In the late 1950s, the British historian Sir Herbert Butterfield observed that we should not welcome the prospect of even a virtuous hegemon but should seek, rather, a balance of power. He did so because his understanding of history suggested that aspirant hegemons succeed principally in precipitating costly wars against them, while his sense of Christian ethics suggested that even a successful virtuous hegemon would become self-righteous and, by imposing its values on others, would curtail the scope of human freedom. I argue that current United States (U.S.) policy and the world's response to it to date confirm Butterfield's position, but that this presents a new set of practical and moral questions centered on the problem of advocating a balance against a country that one regards as broadly virtuous, and certainly more virtuous than many of the other powers in the world, but that no longer wants to pursue its interests through the post-Cold War concert of putative great powers. The best answer to these problems, I conclude, lies not in a crude balance, but the re-institutionalization of the idea of the balance of power. This requires advocating restraint and self-restraint, the first practical manifestation of which being that the U.S. should not attack either of the surviving members of the "Axis of Evil."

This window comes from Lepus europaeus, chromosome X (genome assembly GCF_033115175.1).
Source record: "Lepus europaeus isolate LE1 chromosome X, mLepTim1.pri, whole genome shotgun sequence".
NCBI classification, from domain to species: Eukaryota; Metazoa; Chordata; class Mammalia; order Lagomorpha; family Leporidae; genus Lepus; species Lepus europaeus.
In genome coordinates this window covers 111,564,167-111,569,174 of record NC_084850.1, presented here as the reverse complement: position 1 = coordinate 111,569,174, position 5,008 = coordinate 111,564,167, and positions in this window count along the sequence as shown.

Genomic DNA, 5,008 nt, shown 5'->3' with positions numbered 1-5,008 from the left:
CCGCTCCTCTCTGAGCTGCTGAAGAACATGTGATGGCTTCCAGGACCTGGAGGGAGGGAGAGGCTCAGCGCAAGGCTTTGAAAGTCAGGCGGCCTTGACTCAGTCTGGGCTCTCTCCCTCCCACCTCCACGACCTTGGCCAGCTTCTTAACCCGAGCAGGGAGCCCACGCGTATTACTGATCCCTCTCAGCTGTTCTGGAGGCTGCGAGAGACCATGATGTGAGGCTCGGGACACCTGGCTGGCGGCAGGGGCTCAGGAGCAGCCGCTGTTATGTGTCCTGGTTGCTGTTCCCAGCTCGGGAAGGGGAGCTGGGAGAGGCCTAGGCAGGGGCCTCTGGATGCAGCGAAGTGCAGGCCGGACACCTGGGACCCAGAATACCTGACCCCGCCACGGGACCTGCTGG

- Herbert Butterfield
- U.S. foreign policy